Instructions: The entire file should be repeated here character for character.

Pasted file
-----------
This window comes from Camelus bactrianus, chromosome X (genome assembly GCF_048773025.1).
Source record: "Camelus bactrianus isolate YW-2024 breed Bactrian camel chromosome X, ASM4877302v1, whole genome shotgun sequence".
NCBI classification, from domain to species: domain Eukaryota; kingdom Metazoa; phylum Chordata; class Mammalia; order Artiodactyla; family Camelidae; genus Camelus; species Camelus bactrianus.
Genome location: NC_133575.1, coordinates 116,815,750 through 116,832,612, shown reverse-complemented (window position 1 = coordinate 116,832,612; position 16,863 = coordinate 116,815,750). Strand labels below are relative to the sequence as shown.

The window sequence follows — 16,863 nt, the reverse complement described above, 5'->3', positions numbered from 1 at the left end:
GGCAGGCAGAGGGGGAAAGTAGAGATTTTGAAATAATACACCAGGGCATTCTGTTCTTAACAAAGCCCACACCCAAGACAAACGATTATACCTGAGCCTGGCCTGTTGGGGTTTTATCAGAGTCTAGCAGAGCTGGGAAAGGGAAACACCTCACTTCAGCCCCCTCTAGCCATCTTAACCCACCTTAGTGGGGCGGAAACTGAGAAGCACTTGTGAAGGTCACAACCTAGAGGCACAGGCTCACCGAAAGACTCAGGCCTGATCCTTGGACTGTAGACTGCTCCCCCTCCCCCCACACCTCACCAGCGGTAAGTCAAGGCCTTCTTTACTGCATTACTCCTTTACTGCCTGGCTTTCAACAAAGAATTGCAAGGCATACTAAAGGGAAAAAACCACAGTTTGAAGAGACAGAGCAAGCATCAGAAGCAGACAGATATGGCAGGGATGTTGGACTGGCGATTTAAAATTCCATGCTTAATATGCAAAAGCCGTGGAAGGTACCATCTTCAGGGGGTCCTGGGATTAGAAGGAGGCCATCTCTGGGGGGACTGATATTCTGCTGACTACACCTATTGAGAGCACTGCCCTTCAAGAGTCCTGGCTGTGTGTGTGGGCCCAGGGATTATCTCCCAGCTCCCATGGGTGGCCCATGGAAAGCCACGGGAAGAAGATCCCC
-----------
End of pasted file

This window comes from Camelus bactrianus, chromosome X (genome assembly GCF_048773025.1).
Source record: "Camelus bactrianus isolate YW-2024 breed Bactrian camel chromosome X, ASM4877302v1, whole genome shotgun sequence".
NCBI classification, from domain to species: domain Eukaryota; kingdom Metazoa; phylum Chordata; class Mammalia; order Artiodactyla; family Camelidae; genus Camelus; species Camelus bactrianus.
Genome location: NC_133575.1, coordinates 116,815,750 through 116,832,612, shown reverse-complemented (window position 1 = coordinate 116,832,612; position 16,863 = coordinate 116,815,750). Strand labels below are relative to the sequence as shown.

The window sequence follows — 16,863 nt, the reverse complement described above, 5'->3', positions numbered from 1 at the left end:
GGCAGGCAGAGGGGGAAAGTAGAGATTTTGAAATAATACACCAGGGCATTCTGTTCTTAACAAAGCCCACACCCAAGACAAACGATTATACCTGAGCCTGGCCTGTTGGGGTTTTATCAGAGTCTAGCAGAGCTGGGAAAGGGAAACACCTCACTTCAGCCCCCTCTAGCCATCTTAACCCACCTTAGTGGGGCGGAAACTGAGAAGCACTTGTGAAGGTCACAACCTAGAGGCACAGGCTCACCGAAAGACTCAGGCCTGATCCTTGGACTGTAGACTGCTCCCCCTCCCCCCACACCTCACCAGCGGTAAGTCAAGGCCTTCTTTACTGCATTACTCCTTTACTGCCTGGCTTTCAACAAAGAATTGCAAGGCATACTAAAGGGAAAAAACCACAGTTTGAAGAGACAGAGCAAGCATCAGAAGCAGACAGATATGGCAGGGATGTTGGACTGGCGATTTAAAATTCCATGCTTAATATGCAAAAGCCGTGGAAGGTACCATCTTCAGGGGGTCCTGGGATTAGAAGGAGGCCATCTCTGGGGGGACTGATATTCTGCTGACTACACCTATTGAGAGCACTGCCCTTCAAGAGTCCTGGCTGTGTGTGTGGGCCCAGGGATTATCTCCCAGCTCCCATGGGTGGCCCATGGAAAGCCACGGGAAGAAGATCCCC